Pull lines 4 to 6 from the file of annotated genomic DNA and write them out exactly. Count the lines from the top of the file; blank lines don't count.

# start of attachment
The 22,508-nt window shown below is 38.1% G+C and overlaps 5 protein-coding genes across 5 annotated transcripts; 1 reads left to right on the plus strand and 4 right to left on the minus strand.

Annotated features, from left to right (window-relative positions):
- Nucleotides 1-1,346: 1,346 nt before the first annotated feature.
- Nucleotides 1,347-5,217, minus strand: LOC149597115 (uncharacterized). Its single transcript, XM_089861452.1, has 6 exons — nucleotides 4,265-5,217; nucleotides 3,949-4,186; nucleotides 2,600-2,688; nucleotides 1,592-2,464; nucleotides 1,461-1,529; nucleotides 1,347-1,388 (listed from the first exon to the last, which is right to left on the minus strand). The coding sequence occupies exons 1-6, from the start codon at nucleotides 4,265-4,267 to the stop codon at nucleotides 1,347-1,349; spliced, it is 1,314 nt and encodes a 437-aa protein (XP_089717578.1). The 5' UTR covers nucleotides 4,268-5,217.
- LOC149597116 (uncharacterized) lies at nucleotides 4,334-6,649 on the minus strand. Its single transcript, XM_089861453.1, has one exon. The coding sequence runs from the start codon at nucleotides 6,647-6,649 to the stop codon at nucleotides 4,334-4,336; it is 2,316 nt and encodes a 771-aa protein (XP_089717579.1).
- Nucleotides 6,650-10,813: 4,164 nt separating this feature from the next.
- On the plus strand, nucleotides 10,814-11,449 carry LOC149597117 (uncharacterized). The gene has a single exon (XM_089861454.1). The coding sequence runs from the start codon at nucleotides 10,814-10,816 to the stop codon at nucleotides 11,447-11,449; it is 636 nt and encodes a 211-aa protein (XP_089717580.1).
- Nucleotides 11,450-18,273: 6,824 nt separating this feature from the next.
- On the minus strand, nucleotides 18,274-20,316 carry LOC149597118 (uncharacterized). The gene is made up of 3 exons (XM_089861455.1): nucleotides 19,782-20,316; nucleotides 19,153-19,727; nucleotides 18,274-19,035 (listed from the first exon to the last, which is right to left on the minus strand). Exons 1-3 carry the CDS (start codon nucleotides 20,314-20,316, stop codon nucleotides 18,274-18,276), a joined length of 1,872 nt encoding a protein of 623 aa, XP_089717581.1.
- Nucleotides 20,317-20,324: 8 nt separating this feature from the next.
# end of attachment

- Nucleotides 1,347-5,217, minus strand: LOC149597115 (uncharacterized). Its single transcript, XM_089861452.1, has 6 exons — nucleotides 4,265-5,217; nucleotides 3,949-4,186; nucleotides 2,600-2,688; nucleotides 1,592-2,464; nucleotides 1,461-1,529; nucleotides 1,347-1,388 (listed from the first exon to the last, which is right to left on the minus strand). The coding sequence occupies exons 1-6, from the start codon at nucleotides 4,265-4,267 to the stop codon at nucleotides 1,347-1,349; spliced, it is 1,314 nt and encodes a 437-aa protein (XP_089717578.1). The 5' UTR covers nucleotides 4,268-5,217.
- LOC149597116 (uncharacterized) lies at nucleotides 4,334-6,649 on the minus strand. Its single transcript, XM_089861453.1, has one exon. The coding sequence runs from the start codon at nucleotides 6,647-6,649 to the stop codon at nucleotides 4,334-4,336; it is 2,316 nt and encodes a 771-aa protein (XP_089717579.1).
- Nucleotides 6,650-10,813: 4,164 nt separating this feature from the next.